ilan hosted 225 exhibitors and more than 8,500 visitors at the second IKME — the
International Exhibition of Finishing & Knitting Machinery — which was enhanced with the
addition of dyeing and finishing exhibitors. Promoted by the Association of Italian Textile
Machinery Manufacturers (ACIMIT) and organized by Fiera Milano International S.p.A., 35 percent of
show visitors came from outside Italy from countries and regions such as Germany, Turkey, Spain,
France, central and eastern Europe, the Mediterranean Basin, and Central and Latin America.
“We received orders directly at the fair and established contacts that can be expected to
turn into contracts,” said Paolo Banfi, president and CEO of Italy-based Comez S.p.A. and newly
elected president of ACIMIT. “The manufacturers’ commitment, aimed at improving the performance of
their equipment, was rewarded. Europe, and Italy in particular, confirmed their leadership on the
world textile scene. IKME Finishing & Knitting is one more reason to look optimistically [to]
the future, where technological leadership always wins.”
The IKME Finishing & Knitting and Italy-based Istituto per il Commercio Estero
collaboration attracted approximately 60 buyers from Brazil, Russia, Syria, Iran, Morocco, Tunisia
and Turkey, along with representatives of the academic world from Iran, Russia and Turkey.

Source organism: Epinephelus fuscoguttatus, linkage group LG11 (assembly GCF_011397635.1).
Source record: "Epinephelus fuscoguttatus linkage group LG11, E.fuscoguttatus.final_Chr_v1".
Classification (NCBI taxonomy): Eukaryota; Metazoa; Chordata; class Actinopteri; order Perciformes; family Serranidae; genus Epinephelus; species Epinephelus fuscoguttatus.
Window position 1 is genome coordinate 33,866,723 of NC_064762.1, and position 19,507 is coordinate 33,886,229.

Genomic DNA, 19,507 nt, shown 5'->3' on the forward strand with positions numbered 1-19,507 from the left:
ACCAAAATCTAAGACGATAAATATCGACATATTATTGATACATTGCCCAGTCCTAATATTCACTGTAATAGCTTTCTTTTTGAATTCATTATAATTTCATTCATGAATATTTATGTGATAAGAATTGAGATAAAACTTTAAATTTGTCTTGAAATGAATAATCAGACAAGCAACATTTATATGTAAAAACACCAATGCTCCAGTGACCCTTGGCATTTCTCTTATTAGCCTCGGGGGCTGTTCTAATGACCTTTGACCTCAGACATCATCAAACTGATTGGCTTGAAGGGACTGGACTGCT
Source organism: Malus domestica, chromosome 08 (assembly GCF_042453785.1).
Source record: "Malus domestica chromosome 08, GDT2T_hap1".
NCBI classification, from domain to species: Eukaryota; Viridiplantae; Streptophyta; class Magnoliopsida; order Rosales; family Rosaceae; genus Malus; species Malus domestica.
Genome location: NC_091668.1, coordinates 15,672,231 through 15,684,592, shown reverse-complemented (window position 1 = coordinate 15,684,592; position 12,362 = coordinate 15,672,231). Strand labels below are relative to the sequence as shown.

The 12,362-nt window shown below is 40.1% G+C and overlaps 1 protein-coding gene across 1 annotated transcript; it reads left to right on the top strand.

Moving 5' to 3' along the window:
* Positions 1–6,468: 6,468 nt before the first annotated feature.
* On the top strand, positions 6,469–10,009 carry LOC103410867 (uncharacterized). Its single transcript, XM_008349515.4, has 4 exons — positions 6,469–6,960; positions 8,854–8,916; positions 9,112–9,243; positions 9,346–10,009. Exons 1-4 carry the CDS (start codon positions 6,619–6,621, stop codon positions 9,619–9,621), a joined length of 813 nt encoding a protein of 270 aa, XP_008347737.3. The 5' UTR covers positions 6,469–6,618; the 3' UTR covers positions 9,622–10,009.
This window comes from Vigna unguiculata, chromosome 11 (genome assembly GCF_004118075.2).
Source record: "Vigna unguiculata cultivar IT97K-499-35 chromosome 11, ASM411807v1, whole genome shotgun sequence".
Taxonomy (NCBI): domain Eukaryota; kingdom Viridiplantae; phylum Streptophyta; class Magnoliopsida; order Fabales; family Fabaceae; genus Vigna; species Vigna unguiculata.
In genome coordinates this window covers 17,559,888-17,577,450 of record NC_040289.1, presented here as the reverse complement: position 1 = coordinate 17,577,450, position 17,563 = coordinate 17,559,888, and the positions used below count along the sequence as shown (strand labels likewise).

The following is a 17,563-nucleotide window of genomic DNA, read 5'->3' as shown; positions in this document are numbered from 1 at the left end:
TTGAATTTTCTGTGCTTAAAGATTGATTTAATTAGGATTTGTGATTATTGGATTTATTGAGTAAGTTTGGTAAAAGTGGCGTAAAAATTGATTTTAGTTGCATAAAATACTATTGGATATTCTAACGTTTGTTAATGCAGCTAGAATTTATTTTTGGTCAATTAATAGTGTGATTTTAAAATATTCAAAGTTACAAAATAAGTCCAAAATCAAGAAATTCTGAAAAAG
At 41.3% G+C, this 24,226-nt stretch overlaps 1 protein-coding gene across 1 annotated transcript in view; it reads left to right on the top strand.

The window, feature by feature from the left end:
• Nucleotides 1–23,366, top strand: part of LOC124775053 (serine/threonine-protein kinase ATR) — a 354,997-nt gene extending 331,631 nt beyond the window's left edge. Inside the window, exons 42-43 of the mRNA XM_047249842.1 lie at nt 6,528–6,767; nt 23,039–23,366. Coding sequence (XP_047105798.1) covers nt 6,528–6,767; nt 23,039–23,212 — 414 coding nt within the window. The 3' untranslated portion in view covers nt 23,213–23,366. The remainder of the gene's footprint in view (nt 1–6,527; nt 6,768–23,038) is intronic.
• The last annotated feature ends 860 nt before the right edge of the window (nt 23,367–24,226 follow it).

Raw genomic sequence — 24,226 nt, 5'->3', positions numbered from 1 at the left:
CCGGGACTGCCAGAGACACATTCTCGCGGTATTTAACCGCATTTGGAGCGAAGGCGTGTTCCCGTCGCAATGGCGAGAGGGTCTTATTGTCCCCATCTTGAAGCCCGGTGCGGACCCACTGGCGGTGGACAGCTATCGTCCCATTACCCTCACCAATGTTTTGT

Excellence On Display
The show featured an Excellence Area, which displayed innovative products and techniques all
accomplished with exhibitors’ technology. According to organizers, the area was “designed to
satisfy two objectives: to provide a ‘live’ display of the innovative products that can be obtained
using the existing machines and to experiment with a new kind of partnership between equipment
manufacturers and users — seen as a true and innovative market driver.”
According to Banfi: “[The Excellence Area] introduced two strong messages. The first is we
are studying niches in more detail because, like a laboratory, within each of these niches we can
find some winning products, and some ideas for other products. The second is talking and working
together. This is a true revolution that is much stronger than it would first seem. In fact,
customers are increasingly asking for solutions rather than products, and this renewed relationship
with the customer promises to redraw the textile industry.”
The Excellence Area provided a look at advanced manufacturing techniques.
Flat-bed knitting stalwarts Shima Seiki Manufacturing Ltd., Japan; Protti Fashiontronix
S.p.A., Italy; and H. Stoll GmbH & Co. KG, Germany; among others, attracted high visitor
traffic during the show with their latest innovations.
With a focus on productivity, ergonomics and quality output, IKME gave visitors a first look
at several Stoll products. Stoll continues to concentrate on flexibility with multigauge machinery
and software developments. Gerhard Berger, communications manager, Stoll, said this was the first
time the new CMS flat knitting machine generation was on display.
“The apparel industry is very strong for knitwear,” said Berger. “I am confident it will
continue to grow. The market continues to shift, but with more consolidation and stability. The
knitter needs to offer a quality product with speed, and flexibility is the key issue. Machine
productivity within these parameters offers a return.”
Circular knitting technology also was on display. Companies such as Lonati S.p.A.,
Sangiacomo S.p.A. and Santoni S.p.A. — all based in Italy — presented their latest innovations.